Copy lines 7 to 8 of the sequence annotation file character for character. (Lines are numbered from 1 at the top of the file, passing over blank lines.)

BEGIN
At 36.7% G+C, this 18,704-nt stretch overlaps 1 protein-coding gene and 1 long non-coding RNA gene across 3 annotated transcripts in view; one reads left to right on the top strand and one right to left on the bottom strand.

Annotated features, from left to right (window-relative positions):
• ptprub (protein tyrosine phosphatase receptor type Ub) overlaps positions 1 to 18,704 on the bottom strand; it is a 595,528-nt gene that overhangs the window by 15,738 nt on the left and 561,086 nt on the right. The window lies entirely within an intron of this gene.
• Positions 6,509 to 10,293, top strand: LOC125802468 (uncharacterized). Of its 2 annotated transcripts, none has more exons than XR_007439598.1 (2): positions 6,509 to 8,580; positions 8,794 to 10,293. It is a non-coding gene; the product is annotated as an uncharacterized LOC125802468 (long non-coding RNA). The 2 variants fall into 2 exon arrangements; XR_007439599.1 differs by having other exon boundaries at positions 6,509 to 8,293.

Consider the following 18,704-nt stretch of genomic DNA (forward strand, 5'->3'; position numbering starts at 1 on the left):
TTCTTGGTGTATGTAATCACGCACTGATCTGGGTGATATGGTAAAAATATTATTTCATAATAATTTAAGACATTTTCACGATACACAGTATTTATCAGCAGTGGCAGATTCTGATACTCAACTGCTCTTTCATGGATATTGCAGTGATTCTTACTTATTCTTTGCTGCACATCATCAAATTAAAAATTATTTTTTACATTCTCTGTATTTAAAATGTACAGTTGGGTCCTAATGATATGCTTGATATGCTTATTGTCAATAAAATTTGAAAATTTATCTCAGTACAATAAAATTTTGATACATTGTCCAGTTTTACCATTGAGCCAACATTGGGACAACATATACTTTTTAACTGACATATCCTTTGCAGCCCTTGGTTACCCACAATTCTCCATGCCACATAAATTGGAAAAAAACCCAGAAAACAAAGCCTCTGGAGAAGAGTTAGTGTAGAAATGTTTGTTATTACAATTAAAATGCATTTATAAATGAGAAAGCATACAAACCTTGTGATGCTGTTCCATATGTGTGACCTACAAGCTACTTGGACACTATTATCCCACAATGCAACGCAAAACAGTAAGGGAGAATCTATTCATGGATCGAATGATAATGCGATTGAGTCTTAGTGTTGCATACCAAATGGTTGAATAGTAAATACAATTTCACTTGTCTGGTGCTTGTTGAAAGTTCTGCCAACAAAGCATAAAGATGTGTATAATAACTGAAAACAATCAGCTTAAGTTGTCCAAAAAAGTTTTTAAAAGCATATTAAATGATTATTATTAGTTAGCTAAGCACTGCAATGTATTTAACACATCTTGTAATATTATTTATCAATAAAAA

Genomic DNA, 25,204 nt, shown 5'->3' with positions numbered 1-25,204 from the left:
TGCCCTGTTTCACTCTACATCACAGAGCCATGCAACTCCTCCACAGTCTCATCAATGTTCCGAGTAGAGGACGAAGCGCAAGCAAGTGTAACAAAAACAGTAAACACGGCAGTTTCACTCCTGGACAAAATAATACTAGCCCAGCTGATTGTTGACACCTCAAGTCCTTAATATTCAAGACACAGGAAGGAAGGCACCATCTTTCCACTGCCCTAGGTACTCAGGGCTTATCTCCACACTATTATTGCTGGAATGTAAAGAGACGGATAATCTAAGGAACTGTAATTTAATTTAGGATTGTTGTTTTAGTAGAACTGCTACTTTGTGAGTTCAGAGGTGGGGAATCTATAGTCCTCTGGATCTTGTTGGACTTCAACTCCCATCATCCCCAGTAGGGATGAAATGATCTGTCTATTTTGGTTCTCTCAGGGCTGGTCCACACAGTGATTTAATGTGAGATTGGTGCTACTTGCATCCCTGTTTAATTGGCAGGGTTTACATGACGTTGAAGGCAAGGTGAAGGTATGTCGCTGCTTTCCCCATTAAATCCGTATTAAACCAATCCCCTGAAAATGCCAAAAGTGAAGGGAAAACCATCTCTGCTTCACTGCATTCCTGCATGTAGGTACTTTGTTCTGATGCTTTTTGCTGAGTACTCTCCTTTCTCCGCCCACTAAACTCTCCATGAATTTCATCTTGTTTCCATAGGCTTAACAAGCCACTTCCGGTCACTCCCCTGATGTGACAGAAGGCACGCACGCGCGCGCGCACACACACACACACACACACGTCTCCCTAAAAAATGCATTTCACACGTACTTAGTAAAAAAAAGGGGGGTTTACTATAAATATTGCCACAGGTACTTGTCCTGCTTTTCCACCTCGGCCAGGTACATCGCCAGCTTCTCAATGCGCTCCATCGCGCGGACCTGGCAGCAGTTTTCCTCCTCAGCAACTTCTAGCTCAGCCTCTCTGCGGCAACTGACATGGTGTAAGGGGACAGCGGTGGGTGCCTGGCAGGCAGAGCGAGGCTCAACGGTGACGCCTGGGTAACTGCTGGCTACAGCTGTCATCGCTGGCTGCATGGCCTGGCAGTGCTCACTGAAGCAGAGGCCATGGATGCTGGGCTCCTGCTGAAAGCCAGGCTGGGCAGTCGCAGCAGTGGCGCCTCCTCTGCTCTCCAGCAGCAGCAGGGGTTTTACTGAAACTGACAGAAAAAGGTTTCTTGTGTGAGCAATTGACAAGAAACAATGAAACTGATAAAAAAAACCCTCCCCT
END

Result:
Genomic DNA, 25,204 nt, shown 5'->3' with positions numbered 1-25,204 from the left:
TGCCCTGTTTCACTCTACATCACAGAGCCATGCAACTCCTCCACAGTCTCATCAATGTTCCGAGTAGAGGACGAAGCGCAAGCAAGTGTAACAAAAACAGTAAACACGGCAGTTTCACTCCTGGACAAAATAATACTAGCCCAGCTGATTGTTGACACCTCAAGTCCTTAATATTCAAGACACAGGAAGGAAGGCACCATCTTTCCACTGCCCTAGGTACTCAGGGCTTATCTCCACACTATTATTGCTGGAATGTAAAGAGACGGATAATCTAAGGAACTGTAATTTAATTTAGGATTGTTGTTTTAGTAGAACTGCTACTTTGTGAGTTCAGAGGTGGGGAATCTATAGTCCTCTGGATCTTGTTGGACTTCAACTCCCATCATCCCCAGTAGGGATGAAATGATCTGTCTATTTTGGTTCTCTCAGGGCTGGTCCACACAGTGATTTAATGTGAGATTGGTGCTACTTGCATCCCTGTTTAATTGGCAGGGTTTACATGACGTTGAAGGCAAGGTGAAGGTATGTCGCTGCTTTCCCCATTAAATCCGTATTAAACCAATCCCCTGAAAATGCCAAAAGTGAAGGGAAAACCATCTCTGCTTCACTGCATTCCTGCATGTAGGTACTTTGTTCTGATGCTTTTTGCTGAGTACTCTCCTTTCTCCGCCCACTAAACTCTCCATGAATTTCATCTTGTTTCCATAGGCTTAACAAGCCACTTCCGGTCACTCCCCTGATGTGACAGAAGGCACGCACGCGCGCGCGCACACACACACACACACACACGTCTCCCTAAAAAATGCATTTCACACGTACTTAGTAAAAAAAAGGGGGGTTTACTATAAATATTGCCACAGGTACTTGTCCTGCTTTTCCACCTCGGCCAGGTACATCGCCAGCTTCTCAATGCGCTCCATCGCGCGGACCTGGCAGCAGTTTTCCTCCTCAGCAACTTCTAGCTCAGCCTCTCTGCGGCAACTGACATGGTGTAAGGGGACAGCGGTGGGTGCCTGGCAGGCAGAGCGAGGCTCAACGGTGACGCCTGGGTAACTGCTGGCTACAGCTGTCATCGCTGGCTGCATGGCCTGGCAGTGCTCACTGAAGCAGAGGCCATGGATGCTGGGCTCCTGCTGAAAGCCAGGCTGGGCAGTCGCAGCAGTGGCGCCTCCTCTGCTCTCCAGCAGCAGCAGGGGTTTTACTGAAACTGACAGAAAAAGGTTTCTTGTGTGAGCAATTGACAAGAAACAATGAAACTGATAAAAAAAACCCTCCCCT